Photograph by Taufiq Klinkenborg from Pexels
The City of Campbell River still has plans to shelter the community’s homeless population from COVID-19.
On May 26th, the city nixed the idea of providing a temporary campsite for people experiencing homelessness.
The site on the former BMX track on Homewood Road would have provided up to 25 appropriately-distanced camping spots.
City manager, Deborah Sargent, says an alternative option is in the works, but what it is, and when it is going to be unveiled, remains unclear.
“It has been several weeks now, and we are working actively on an alternative plan. It’s always our goal to provide more information as soon as we have it available, but unfortunately at this time I don’t have a lot to share.”
Sargent said supportive housing and supporting the city’s most vulnerable is one of council’s top strategic priorities.
The city is developing partnerships with local social service agencies, as well as the Coalition to End Homelessness, and BC Housing.
“We have an active memorandum of understanding with BC Housing to deliver 50 units of supportive housing, and those would be specifically geared towards people who are experiencing homelessness.”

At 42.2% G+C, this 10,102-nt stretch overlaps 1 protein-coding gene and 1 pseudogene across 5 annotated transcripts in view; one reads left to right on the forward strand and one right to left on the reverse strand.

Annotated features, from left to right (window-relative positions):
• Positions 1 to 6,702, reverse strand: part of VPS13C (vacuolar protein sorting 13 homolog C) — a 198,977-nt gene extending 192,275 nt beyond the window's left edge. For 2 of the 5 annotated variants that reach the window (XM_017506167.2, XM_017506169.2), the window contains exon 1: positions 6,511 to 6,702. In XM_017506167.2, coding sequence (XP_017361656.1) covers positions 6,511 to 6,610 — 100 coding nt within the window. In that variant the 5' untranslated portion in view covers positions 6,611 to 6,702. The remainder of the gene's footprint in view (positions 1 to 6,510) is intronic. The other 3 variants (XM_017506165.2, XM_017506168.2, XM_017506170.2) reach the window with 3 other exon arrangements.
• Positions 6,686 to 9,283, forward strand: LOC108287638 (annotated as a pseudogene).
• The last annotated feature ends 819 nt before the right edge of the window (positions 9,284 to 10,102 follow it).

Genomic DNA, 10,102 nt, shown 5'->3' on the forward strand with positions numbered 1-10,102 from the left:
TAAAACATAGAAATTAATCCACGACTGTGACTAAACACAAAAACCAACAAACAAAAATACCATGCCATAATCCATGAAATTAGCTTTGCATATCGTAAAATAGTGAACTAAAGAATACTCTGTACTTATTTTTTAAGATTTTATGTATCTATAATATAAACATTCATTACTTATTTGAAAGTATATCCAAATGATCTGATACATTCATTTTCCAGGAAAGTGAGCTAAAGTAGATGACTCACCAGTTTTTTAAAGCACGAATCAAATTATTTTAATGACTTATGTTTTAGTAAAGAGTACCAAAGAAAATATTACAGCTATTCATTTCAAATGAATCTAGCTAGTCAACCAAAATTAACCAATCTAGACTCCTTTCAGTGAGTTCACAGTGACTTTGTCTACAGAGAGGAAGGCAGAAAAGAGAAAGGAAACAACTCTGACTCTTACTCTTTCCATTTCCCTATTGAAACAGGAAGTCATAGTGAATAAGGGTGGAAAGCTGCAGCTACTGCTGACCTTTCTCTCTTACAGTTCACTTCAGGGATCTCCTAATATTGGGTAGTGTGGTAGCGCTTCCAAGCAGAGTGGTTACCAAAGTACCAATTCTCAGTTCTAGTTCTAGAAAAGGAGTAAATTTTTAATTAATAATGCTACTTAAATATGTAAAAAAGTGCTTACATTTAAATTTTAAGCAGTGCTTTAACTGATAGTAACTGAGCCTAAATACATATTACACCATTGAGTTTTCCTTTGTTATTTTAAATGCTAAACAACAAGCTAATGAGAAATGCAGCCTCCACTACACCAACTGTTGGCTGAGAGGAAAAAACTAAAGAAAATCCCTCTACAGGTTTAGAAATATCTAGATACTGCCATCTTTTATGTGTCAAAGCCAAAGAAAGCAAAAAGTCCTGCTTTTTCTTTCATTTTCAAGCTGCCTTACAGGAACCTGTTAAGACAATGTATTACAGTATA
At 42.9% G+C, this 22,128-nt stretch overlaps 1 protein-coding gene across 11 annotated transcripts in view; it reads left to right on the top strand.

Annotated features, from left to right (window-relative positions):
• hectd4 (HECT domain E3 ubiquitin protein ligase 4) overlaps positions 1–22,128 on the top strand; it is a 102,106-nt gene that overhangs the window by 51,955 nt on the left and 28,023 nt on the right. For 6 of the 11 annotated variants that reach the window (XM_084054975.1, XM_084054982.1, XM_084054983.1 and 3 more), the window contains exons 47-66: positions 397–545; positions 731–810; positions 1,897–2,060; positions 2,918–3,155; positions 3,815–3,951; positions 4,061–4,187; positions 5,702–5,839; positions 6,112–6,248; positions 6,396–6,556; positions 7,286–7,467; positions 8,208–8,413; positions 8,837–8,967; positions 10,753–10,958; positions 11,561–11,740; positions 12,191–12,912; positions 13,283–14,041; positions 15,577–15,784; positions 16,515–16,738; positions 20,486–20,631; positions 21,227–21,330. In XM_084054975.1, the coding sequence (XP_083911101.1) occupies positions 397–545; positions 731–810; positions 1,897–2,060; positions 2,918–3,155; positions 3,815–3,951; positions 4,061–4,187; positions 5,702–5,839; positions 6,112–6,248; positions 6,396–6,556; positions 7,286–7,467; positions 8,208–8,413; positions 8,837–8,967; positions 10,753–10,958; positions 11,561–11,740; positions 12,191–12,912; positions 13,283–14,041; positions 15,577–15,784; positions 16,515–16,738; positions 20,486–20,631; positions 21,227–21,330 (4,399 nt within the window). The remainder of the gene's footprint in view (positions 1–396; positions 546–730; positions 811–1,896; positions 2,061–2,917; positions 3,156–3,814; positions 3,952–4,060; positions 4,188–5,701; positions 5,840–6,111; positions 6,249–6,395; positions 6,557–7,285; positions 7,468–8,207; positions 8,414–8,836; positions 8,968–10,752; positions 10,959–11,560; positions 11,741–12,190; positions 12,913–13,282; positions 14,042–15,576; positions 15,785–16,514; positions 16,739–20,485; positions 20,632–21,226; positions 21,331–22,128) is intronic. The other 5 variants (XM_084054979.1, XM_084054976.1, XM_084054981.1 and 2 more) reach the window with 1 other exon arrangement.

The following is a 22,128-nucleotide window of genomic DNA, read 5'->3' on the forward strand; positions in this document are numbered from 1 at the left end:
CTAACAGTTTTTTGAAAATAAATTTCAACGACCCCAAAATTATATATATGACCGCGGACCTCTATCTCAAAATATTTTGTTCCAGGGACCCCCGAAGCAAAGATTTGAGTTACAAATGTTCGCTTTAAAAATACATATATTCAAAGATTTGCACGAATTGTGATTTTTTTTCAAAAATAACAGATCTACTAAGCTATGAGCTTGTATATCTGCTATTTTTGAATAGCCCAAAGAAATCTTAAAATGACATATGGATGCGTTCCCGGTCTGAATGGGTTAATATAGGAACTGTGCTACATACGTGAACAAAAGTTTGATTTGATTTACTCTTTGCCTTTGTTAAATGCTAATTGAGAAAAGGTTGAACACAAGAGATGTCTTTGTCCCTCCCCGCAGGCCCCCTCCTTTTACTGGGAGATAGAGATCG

Sargent pointed to recent projects that are “alleviating the city’s homeless situation,” including:
- Rose Harbour, which offers women’s transition housing,
- BC Housing’s recent purchase of the former Heritage River Inn on Highway 19, to provide 41 units for those displaced by Pacific West complex fire, and
- Linda’s Place, an affordable housing project for brain injury survivors and their families.
During this past Tuesday’s committee of the whole meeting, the city’s bylaw enforcement department reported that officers dealing with people camping on city-owned land topped the list of complaints.
The last homeless count in Campbell River was in 2019 and found 80 people experiencing homelessness in the city.
With this year’s count being cancelled due to the pandemic, Sargent said that number could now be as high as 100.
“It’s a huge issue that we’re really looking at addressing,” she added.